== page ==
Inception, the Warner Bros. film starring Leonardo DiCaprio that opened today on July 16, marks the third collaboration between writer/director Christopher Nolan and composer Hans Zimmer. The first two scores the duo paired on -- 2008's "Dark Knight" and 2005's "Batman Begins" -- were notable sales successes in terms of score albums, selling 144,000 and 83,000, respectively, according to Nielsen SoundScan.
"Inception: Music From the Motion Picture" was released July 13 on CD by Reprise/WaterTower; a vinyl edition will follow Aug. 3. To build on the sales of his and Nolan's previous film score projects, Zimmer engaged in a number of promotional appearances -- underscoring a new all-hands-on-deck mentality for soundtrack promotion.
During the afterparty for the film's Los Angeles premiere July 13, Zimmer and Smiths guitarist Johnny Marr -- who performs on eight of the soundtrack's 12 cuts -- played selections from the score alongside a 20-piece orchestra. The concert was streamed live on Ustream.
"Inception," starring Leonardo DiCaprio, Ken Watanabe, Joseph Gordon-Levitt, Marion Cotillard, Ellen Page, Tom Hardy, Cillian Murphy, Tom Berenger, Dileep Rao and Michael Caine. "Inception" was written and directed by Nolan, who also produced with Emma Thomas. Chris Brigham and Thomas Tull served as executive producers
Hans Zimmer scores another winner with 'Inception' By Kristin McGrath, USA TODAY
Hans Zimmer has composed scores for more than 100 films, among them Rain Man, The Lion King, Gladiator and The Dark Knight, and has won an Academy Award, two Golden Globes and three Grammys for his work. But while working on his latest score, for the new film Inception, he ran into a conundrum.
"There was a moment I was sitting there, and this tune was materializing out of nowhere," says Zimmer, 52. "But I couldn't quite figure out what the sound was."
Days later, he solved the puzzle: He was channeling Johnny Marr, guitarist of The Smiths, The The and Modest Mouse. Zimmer had never met Marr, and Marr had never written a film score. Yet Zimmer called the English musician and invited him to play electric guitar on the otherwise orchestral soundtrack.
For Marr, 46, "it was a no-brainer. I love his work. And you have this assumption that when you like someone's work, you'll get along as people."
The sci-fi thriller stars Leonardo DiCaprio as a thief who can enter the dreams of others and steal their secrets, an eerie premise matched by the score's haunting arrangements and electronic distortions. The score is already getting noticed as a potential best-score Oscar nominee andmarks Zimmer's third film with director Christopher Nolan (in addition to Dark Knight, Zimmer collaborated with James Newton Howard on music for Nolan's Batman Begins).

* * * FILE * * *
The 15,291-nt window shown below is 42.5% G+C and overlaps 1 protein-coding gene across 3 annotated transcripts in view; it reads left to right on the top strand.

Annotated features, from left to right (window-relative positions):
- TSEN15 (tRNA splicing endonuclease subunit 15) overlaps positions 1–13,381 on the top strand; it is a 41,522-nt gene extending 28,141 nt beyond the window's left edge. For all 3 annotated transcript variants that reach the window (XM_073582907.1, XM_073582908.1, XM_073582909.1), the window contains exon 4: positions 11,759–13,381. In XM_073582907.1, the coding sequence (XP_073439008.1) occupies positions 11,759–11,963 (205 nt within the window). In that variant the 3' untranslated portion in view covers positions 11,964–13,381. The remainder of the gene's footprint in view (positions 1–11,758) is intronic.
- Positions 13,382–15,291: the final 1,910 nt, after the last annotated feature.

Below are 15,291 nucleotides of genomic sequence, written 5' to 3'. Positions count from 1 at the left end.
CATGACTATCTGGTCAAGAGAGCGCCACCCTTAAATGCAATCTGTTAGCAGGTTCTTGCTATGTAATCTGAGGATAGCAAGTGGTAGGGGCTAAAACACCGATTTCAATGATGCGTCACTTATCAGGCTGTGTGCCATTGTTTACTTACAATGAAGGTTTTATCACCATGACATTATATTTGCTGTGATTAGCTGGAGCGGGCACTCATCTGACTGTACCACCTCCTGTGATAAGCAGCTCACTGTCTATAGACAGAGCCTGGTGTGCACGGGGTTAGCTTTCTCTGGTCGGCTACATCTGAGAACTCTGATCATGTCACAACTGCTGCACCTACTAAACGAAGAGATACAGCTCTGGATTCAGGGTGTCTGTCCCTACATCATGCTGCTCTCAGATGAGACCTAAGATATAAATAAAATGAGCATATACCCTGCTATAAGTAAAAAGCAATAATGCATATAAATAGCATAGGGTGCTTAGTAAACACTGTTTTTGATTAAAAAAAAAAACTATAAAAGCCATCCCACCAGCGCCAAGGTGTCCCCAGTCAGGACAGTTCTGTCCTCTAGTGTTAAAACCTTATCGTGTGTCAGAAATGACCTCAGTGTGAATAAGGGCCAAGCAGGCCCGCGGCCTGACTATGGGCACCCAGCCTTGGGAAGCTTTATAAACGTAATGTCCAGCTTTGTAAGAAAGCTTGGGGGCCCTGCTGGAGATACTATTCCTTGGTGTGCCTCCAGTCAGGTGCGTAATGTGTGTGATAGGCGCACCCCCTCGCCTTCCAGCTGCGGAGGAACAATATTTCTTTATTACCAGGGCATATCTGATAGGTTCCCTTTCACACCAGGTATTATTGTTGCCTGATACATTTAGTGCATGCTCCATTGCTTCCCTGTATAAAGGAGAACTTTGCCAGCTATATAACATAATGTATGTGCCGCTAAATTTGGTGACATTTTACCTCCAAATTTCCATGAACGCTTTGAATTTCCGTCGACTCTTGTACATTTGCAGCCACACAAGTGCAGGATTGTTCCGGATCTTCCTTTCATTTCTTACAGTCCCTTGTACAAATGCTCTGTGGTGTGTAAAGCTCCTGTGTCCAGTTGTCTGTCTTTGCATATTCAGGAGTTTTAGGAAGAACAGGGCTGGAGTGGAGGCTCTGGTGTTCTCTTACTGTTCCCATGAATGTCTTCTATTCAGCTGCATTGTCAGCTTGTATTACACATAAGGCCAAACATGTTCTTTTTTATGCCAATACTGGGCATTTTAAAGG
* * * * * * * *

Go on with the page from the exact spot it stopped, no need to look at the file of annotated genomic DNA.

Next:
Worn out after doing the music for last winter's Sherlock Holmes movie, Zimmer was looking forward to a break. But after a meeting with Nolan during shooting in London, "the inevitable happened," Zimmer says.
"Two days later we were at a studio with a 22-piece brass section making a racket."
Marr added his guitar late in the recording process. After the pair's first face-to-face meeting in London, Zimmer returned to Los Angeles, intending to fly back across the Atlantic to finish the project. But Iceland's Eyjafjallajokull volcano grounded his flight when it erupted in April, leaving Marr to add his part alone.
"Hans trusted me to take care of his tunes," Marr says. "So I locked myself away for an intense few days."
The results of Marr's work, Zimmer says, were an "affirmation that my instincts were right about him."
"Even though he was playing the notes as they were written, they were just little black dots on paper," Zimmer says. "It takes a man of great courage and emotion to infuse each note with a bit of magic and boldness."
Their collaboration continued for the film's July 13 premiere in L.A., where they took the stage with a 20-piece orchestra. Zimmer played piano and says that having Marr onstage helped allay his own "serious stage fright."
"The man knows what he's doing," he says. "I could hide in his shadow. It was perfect."
For Marr, it was an honor to "have the good fortune to play these tunes," he says. "After the rehearsal, I took a look (at the orchestra) and thought, 'Wow, I've got a pretty good group.' "
The positive reactions of Nolan and producer Emma Thomas (who is married to Nolan) to the performance were "wonderful," Zimmer says.
"Chris Nolan is in the business of blowing people's minds," he says. "It's occasionally good to get your revenge.